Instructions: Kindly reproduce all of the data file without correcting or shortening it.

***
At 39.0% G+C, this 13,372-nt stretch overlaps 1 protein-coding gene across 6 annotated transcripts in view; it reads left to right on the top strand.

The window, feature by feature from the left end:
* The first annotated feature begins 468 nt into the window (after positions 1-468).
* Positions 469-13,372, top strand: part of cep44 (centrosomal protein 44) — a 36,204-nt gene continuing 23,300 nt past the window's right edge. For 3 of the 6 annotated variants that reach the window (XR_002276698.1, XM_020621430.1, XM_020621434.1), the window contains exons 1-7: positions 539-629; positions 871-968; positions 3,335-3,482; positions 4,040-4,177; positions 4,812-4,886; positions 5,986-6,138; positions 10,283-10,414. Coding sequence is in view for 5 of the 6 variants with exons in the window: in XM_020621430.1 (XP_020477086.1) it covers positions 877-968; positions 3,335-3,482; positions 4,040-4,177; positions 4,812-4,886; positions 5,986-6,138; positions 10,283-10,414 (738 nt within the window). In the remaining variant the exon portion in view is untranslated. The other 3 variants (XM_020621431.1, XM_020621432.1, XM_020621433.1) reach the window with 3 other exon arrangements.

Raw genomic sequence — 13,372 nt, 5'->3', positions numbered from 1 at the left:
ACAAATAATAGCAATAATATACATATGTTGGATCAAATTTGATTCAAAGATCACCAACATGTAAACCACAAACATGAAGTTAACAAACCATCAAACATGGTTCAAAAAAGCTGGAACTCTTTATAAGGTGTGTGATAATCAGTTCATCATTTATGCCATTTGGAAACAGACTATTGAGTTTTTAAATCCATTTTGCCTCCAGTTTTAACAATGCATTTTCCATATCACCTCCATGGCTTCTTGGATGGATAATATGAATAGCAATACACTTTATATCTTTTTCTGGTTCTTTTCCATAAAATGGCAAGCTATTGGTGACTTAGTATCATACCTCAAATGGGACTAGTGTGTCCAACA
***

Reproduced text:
At 39.0% G+C, this 13,372-nt stretch overlaps 1 protein-coding gene across 6 annotated transcripts in view; it reads left to right on the top strand.

The window, feature by feature from the left end:
* The first annotated feature begins 468 nt into the window (after positions 1-468).
* Positions 469-13,372, top strand: part of cep44 (centrosomal protein 44) — a 36,204-nt gene continuing 23,300 nt past the window's right edge. For 3 of the 6 annotated variants that reach the window (XR_002276698.1, XM_020621430.1, XM_020621434.1), the window contains exons 1-7: positions 539-629; positions 871-968; positions 3,335-3,482; positions 4,040-4,177; positions 4,812-4,886; positions 5,986-6,138; positions 10,283-10,414. Coding sequence is in view for 5 of the 6 variants with exons in the window: in XM_020621430.1 (XP_020477086.1) it covers positions 877-968; positions 3,335-3,482; positions 4,040-4,177; positions 4,812-4,886; positions 5,986-6,138; positions 10,283-10,414 (738 nt within the window). In the remaining variant the exon portion in view is untranslated. The other 3 variants (XM_020621431.1, XM_020621432.1, XM_020621433.1) reach the window with 3 other exon arrangements.

Raw genomic sequence — 13,372 nt, 5'->3', positions numbered from 1 at the left:
ACAAATAATAGCAATAATATACATATGTTGGATCAAATTTGATTCAAAGATCACCAACATGTAAACCACAAACATGAAGTTAACAAACCATCAAACATGGTTCAAAAAAGCTGGAACTCTTTATAAGGTGTGTGATAATCAGTTCATCATTTATGCCATTTGGAAACAGACTATTGAGTTTTTAAATCCATTTTGCCTCCAGTTTTAACAATGCATTTTCCATATCACCTCCATGGCTTCTTGGATGGATAATATGAATAGCAATACACTTTATATCTTTTTCTGGTTCTTTTCCATAAAATGGCAAGCTATTGGTGACTTAGTATCATACCTCAAATGGGACTAGTGTGTCCAACA